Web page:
Date Published: May 30, 2019
Publisher: Public Library of Science
Author(s): Bithi Chatterjee, Yun Deng, Angelika Holler, Nicolas Nunez, Tarik Azzi, Liliana Danusia Vanoaica, Anne Müller, Hana Zdimerova, Olga Antsiferova, Andrea Zbinden, Riccarda Capaul, Johannes H. Dreyer, David Nadal, Burkhard Becher, Mark D. Robinson, Hans Stauss, Christian Münz, Laurent Coscoy.
Epstein Barr virus (EBV) is one of the most ubiquitous human pathogens in the world, persistently infecting more than 90% of the adult human population. It drives some of the strongest human CD8+ T cell responses, which can be observed during symptomatic primary infection known as infectious mononucleosis (IM). Despite high viral loads and prolonged CD8+ T cell stimulation during IM, EBV enters latency and is under lifelong immune control in most individuals that experience this disease. We investigated whether changes in T cell function, as frequently characterized by PD-1 up-regulation, occur during IM due to the prolonged exposure to high antigen levels. We readily detected the expansion of PD-1 positive CD8+ T cells together with high frequencies of Tim-3, 2B4, and KLRG1 expression during IM and in mice with reconstituted human immune system components (huNSG mice) that had been infected with a high dose of EBV. These PD-1 positive CD8+ T cells, however, retained proliferation, cytokine production, and cytotoxic abilities. Multiple subsets of CD8+ T cells expanded during EBV infection, including PD-1+Tim-3+KLRG1+ cells that express CXCR5 and TCF-1 germinal center homing and memory markers, and may also contain BATF3. Moreover, blocking the PD-1 axis compromised EBV specific immune control and resulted in virus-associated lymphomagenesis. Finally, PD-1+, Tim-3+, and KLRG1+ CD8+ T cell expansion coincided with declining viral loads during low dose EBV infection. These findings suggest that EBV infection primes PD-1 positive CD8+ T cell populations that rely on this receptor axis for the efficient immune control of this ubiquitous human tumor virus.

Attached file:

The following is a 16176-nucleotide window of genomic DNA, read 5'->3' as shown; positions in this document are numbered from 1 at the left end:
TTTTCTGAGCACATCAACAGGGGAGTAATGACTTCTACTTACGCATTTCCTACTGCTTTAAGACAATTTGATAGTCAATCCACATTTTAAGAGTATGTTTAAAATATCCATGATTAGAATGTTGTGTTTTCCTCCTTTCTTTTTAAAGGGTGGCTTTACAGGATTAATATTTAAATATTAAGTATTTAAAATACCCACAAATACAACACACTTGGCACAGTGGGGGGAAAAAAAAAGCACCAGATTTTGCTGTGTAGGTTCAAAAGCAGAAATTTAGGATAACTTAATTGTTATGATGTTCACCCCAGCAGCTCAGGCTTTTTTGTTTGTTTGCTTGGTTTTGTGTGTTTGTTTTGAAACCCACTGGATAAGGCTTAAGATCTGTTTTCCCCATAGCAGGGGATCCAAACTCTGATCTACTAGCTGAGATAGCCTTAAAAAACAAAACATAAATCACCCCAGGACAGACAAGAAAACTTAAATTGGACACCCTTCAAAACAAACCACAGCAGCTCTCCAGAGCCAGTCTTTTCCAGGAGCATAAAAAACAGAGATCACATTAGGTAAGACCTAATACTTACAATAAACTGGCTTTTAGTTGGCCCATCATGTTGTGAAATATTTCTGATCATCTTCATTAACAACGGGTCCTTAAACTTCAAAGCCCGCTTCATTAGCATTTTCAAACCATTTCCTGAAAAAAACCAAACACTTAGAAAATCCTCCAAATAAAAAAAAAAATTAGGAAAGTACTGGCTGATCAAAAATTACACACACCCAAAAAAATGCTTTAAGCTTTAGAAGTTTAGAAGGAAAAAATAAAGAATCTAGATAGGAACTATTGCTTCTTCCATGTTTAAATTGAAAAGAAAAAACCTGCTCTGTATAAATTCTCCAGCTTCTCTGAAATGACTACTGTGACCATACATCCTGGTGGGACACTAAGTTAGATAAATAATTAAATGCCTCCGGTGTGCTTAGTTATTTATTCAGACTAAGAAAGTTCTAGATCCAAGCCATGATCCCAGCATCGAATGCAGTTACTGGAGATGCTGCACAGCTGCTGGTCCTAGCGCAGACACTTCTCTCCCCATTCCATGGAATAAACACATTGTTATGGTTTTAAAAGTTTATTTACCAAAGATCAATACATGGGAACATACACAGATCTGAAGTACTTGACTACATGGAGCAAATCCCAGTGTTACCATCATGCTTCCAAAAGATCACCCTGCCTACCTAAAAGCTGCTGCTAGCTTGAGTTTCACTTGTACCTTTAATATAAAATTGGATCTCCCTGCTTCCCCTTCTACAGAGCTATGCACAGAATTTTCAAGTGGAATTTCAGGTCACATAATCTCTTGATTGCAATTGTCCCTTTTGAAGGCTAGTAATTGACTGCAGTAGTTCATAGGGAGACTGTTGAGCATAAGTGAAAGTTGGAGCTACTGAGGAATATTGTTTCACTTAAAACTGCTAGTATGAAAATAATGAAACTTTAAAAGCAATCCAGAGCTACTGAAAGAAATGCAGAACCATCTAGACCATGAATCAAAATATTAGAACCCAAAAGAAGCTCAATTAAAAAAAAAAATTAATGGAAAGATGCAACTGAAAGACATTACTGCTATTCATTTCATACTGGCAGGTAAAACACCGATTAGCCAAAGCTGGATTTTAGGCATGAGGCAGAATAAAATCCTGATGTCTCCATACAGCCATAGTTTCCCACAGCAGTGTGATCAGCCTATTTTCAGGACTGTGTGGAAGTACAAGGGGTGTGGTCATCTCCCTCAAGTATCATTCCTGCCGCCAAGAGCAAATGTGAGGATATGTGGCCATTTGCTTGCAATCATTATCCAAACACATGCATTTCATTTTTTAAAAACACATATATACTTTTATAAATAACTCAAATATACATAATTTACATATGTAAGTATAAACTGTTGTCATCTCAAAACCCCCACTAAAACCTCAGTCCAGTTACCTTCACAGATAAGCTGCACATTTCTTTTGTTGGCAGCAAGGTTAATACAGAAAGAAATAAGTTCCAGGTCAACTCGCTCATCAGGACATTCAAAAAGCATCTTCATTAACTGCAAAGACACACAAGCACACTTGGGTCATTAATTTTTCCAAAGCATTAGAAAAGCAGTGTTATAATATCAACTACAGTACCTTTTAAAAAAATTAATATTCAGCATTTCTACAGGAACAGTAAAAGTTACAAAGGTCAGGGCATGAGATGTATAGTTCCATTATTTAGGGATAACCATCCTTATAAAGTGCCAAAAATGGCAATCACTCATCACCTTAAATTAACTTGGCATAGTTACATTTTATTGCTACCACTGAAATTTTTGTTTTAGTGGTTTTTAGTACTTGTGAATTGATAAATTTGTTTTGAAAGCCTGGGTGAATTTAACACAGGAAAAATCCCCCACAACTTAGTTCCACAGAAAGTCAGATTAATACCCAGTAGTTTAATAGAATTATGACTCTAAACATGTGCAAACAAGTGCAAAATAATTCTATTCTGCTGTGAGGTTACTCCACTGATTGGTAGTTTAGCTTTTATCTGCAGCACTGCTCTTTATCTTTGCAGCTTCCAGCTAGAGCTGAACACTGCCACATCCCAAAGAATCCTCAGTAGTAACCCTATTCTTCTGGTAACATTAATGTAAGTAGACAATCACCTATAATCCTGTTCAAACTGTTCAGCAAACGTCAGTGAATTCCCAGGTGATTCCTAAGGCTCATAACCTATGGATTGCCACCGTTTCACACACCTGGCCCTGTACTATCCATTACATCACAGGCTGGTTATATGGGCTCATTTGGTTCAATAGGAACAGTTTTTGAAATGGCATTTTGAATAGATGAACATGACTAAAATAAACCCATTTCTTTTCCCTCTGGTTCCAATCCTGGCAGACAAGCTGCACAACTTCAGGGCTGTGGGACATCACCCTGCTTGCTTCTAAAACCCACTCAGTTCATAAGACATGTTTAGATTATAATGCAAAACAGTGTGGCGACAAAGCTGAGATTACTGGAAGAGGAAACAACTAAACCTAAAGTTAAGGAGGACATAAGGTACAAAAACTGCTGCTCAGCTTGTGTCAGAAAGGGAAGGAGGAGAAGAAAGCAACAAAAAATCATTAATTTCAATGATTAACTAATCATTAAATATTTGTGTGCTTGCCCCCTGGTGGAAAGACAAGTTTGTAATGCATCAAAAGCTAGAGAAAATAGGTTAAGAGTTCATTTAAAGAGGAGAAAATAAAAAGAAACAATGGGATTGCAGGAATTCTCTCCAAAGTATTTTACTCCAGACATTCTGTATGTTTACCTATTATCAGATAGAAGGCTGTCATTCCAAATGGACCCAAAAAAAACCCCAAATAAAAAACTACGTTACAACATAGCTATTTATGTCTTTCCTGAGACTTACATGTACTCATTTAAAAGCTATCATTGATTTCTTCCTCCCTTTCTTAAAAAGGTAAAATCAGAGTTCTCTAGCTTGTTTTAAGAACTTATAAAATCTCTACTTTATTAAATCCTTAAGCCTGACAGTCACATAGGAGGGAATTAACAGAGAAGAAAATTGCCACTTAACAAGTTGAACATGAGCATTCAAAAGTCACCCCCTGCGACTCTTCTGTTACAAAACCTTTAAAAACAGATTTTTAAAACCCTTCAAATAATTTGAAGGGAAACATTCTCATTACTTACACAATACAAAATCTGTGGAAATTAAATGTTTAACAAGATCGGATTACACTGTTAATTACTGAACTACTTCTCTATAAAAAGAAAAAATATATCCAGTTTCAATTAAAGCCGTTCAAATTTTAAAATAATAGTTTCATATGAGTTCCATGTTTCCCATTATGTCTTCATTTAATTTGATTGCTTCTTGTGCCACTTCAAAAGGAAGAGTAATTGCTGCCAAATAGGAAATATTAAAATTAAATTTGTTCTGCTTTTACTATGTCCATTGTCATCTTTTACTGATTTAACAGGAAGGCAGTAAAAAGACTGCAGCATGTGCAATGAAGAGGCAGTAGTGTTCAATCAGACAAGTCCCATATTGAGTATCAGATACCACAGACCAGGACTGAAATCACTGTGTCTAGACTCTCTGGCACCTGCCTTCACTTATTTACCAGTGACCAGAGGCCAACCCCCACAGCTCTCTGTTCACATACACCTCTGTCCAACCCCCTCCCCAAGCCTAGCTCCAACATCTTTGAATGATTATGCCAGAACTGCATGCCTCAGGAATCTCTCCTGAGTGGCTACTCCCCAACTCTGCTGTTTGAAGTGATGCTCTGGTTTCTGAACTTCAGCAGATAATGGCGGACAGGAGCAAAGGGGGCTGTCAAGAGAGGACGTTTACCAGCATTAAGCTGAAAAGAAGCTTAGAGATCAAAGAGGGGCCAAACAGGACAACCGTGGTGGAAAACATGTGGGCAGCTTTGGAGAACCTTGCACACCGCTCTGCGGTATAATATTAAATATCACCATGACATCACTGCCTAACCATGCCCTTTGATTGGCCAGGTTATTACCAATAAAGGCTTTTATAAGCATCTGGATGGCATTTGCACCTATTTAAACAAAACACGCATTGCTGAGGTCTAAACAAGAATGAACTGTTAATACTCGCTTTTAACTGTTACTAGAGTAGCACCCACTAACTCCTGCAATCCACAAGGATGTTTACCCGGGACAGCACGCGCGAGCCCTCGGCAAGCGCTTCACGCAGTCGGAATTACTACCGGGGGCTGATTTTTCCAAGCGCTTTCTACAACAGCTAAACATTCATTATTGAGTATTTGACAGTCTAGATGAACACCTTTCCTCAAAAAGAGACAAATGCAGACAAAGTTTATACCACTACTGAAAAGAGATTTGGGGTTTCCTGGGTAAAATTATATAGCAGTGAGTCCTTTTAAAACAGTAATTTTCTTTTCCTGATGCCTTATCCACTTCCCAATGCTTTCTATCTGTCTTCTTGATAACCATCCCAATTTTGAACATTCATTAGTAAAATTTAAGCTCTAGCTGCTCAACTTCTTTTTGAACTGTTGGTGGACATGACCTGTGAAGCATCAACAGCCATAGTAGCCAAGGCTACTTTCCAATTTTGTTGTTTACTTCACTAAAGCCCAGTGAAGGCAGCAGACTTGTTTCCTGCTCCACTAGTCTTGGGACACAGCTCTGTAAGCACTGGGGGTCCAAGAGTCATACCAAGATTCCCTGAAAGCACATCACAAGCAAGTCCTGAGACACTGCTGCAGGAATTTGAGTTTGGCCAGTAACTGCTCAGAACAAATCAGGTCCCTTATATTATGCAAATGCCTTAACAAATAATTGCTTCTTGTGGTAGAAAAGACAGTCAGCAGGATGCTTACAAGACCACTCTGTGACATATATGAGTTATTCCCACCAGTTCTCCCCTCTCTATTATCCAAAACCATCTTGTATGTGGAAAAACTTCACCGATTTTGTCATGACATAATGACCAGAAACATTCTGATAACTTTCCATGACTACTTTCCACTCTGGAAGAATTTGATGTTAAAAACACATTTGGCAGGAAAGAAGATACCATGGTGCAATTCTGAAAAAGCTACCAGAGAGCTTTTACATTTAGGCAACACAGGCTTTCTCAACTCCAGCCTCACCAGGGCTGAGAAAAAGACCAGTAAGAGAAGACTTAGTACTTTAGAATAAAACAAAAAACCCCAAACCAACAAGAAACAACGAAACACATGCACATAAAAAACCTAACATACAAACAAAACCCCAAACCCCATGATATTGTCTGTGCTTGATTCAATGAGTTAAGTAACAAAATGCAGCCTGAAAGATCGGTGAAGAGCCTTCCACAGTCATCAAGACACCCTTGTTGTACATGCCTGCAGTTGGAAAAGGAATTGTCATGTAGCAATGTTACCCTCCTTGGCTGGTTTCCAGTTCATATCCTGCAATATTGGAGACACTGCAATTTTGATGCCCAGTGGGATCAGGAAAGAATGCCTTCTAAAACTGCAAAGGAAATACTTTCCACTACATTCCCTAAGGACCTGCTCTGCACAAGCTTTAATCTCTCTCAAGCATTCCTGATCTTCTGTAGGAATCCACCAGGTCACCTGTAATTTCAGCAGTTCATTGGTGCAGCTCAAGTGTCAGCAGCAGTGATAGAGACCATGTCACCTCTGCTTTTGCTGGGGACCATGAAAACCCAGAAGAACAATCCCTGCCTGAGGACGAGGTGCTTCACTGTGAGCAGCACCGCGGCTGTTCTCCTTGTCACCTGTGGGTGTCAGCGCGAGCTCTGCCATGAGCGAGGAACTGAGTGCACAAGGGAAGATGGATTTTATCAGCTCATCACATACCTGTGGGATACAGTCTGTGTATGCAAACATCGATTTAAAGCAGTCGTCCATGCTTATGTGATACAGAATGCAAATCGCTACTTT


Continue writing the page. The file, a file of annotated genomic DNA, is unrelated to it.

Epstein-Barr virus (EBV) is a γ-herpes virus that persists in more than 90% of the world’s adult human population. Primary EBV infection mainly occurs asymptomatically in children. However, people in the Western world often contract EBV as a primary infection in their second decade of life or later, which can then lead to infectious mononucleosis (IM) . Patients with IM have fever, swollen lymph nodes, and large numbers of CD8+ T cell lymphoblasts. Adults with a history of IM have a significantly increased incidence of Hodgkin’s lymphoma and multiple sclerosis [2–4]. EBV+ individuals are at increased risk to develop any number of EBV-associated malignancies, such as nasopharyngeal carcinoma, T cell lymphomas, or Burkitt’s lymphoma [5–7]. Immunocompromised individuals are at higher risk to develop certain EBV-associated conditions, such as post-transplantation lymphoproliferative disease (PTLD) . Therefore, both insufficient and hyperactive EBV specific immune responses lead to virus associated pathologies such as lymphoproliferation and IM, respectively.
In contrast to previous studies devoted to other virus systems such as murine LCMV, we find that the frequency of cells that express PD-1 and other inhibitory receptors appears to increase and is sustained upon EBV infection. These PD-1+ cells retain their proliferative capacity as gauged by Ki67, are able to produce important cytokines such as IFNγ and TNFα, and also retain their cytotoxic abilities. Co-expression of Tim3 and KLRG1 does not seem to significantly compromise these functions. Furthermore, CXCR5 and TCF1 expression, as well as the involvement of BATF3 by a subset of these triple positive CD8+ T cells might maintain their protective abilities during primary EBV infection.